The Hecht & Bannier Saint Chinian 2011 is a deeply sophisticated and elegant Syrah-led wine (Syrah-Grenache-Mourvedre): so classy, no reader or drinker will find sign reference anywhere to Carignan, Cinsault or any other such provincial crop. Likewise their Cotes du Roussillon 2012 – a beautiful, rich but refined Grenache-Syrah-Mourvedre: the soul of ripe Mediterranean red in a very cosmopolitan package.
Hecht & Bannier are a new breed of savvy southern ‘negociants’ – i.e. people who buy and blend quality wine without the risk of their own vineyards. But we also import another producer inspired by the same value-proposition to purchase a number of estates in different sub-regions: Gerard Bertrand.
After converting many of these to organics, Bertrand offers superb value and quality – capturing the local Southern-French spirit and style while using mainly ‘noble’ grapes. His Corbieres 2013 is nothing like the basic red sometimes released under this appellation. As a beautifully made Grenache-Syrah-Mourvedre – at only $25! – it offers a density and character that would be unattainable for a Cotes du Rhone. Likewise his charismatic Saint Chinian 2013 is composed of Syrah and Mourvedre, while the cheaper ($22) varietal ‘Reserve’ range is also focused on Rhone grapes like Syrah and Viognier.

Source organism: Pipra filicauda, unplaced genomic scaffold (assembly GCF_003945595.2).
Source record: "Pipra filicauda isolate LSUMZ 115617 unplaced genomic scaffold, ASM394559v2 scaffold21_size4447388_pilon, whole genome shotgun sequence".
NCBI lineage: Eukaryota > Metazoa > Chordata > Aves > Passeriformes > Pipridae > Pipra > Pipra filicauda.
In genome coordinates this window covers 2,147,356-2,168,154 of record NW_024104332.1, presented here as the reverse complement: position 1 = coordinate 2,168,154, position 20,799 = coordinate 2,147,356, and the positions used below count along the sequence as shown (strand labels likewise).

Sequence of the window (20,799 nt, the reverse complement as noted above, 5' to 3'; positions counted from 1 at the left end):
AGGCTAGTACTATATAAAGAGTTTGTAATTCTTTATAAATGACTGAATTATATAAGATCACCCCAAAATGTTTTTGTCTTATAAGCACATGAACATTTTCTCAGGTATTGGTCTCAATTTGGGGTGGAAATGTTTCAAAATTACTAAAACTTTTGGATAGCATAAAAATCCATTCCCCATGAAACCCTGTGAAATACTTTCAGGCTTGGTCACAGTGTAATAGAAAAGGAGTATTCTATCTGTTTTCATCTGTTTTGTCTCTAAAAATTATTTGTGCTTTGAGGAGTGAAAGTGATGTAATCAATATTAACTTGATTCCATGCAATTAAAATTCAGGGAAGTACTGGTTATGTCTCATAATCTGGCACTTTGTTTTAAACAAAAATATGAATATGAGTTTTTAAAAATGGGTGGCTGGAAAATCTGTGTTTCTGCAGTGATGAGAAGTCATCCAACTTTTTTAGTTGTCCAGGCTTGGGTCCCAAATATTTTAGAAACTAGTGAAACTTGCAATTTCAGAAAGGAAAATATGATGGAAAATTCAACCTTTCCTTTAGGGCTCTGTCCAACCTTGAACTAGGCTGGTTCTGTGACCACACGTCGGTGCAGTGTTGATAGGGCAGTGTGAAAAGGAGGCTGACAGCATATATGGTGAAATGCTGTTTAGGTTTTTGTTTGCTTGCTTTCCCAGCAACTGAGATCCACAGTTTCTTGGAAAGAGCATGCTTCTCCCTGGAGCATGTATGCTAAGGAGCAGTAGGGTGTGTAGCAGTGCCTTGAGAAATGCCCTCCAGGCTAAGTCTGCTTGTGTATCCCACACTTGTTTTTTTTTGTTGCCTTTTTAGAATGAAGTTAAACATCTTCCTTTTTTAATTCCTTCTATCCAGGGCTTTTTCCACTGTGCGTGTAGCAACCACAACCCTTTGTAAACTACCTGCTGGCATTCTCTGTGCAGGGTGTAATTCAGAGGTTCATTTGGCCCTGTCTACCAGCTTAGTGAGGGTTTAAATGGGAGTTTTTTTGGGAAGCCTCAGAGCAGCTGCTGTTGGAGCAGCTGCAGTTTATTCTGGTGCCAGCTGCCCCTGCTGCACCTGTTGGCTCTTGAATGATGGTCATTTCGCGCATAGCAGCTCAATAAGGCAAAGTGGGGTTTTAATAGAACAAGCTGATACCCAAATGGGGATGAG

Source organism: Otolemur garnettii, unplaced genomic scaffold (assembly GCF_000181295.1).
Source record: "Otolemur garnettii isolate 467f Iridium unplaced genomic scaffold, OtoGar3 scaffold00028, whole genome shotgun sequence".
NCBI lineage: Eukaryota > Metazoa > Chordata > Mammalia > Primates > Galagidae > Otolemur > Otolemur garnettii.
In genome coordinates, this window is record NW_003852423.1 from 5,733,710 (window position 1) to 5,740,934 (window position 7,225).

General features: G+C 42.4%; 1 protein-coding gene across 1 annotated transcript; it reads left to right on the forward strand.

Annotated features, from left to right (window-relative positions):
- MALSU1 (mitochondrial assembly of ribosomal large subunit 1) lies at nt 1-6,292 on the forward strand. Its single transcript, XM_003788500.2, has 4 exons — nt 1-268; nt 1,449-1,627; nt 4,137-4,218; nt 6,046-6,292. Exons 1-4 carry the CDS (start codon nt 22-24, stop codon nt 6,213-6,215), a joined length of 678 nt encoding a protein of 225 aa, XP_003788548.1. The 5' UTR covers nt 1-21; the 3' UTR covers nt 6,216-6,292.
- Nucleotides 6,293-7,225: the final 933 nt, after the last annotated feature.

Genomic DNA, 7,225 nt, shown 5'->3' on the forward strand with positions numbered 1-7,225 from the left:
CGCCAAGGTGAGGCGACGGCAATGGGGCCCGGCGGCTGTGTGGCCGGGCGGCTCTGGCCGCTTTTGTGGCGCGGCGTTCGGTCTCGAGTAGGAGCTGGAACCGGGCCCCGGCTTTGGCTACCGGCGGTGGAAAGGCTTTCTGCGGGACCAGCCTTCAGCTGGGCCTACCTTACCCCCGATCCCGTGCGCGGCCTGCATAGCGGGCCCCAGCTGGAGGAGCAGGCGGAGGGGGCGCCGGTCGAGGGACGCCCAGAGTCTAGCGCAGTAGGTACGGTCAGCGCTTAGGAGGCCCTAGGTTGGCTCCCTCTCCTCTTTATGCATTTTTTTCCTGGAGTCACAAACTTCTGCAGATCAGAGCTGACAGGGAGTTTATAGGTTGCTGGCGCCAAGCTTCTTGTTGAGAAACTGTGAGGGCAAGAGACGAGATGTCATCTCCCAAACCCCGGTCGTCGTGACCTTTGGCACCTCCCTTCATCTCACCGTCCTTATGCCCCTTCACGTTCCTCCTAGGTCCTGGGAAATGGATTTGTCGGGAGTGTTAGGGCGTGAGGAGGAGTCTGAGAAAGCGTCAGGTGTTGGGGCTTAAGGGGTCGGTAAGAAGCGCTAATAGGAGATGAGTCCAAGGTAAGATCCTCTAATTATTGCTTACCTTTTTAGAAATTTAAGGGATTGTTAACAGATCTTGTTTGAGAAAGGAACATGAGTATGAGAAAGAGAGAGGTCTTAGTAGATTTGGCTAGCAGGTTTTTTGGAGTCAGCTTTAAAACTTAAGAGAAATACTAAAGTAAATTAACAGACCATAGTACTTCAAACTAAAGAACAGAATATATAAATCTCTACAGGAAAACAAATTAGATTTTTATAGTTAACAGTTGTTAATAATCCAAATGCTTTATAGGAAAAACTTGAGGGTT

Bertrand also makes a gorgeous rosé in his entry level. The ‘6eme’ is only $17.99 but has much of the poise and refreshing dryness of a classic Cotes de Provence. (See our up-coming blog on Provence Rosé for more on that).
The essence of the Languedoc-Roussillon is extreme quality and value, with supremely dimensional quaffers… and inexpensive ‘village’ wines aimed to knock famous neighbours like Bandol, Rasteau and Gigondas off their market perches. Clean and plush, satisfying and rich, these are Mediterranean delights that should cost much more than they do.
And one day soon, they may. In the meantime there is only one approach to take to these under-priced wines. Approach them with a sunny smile on your face, a wine knife in one hand and a glass or two in the other.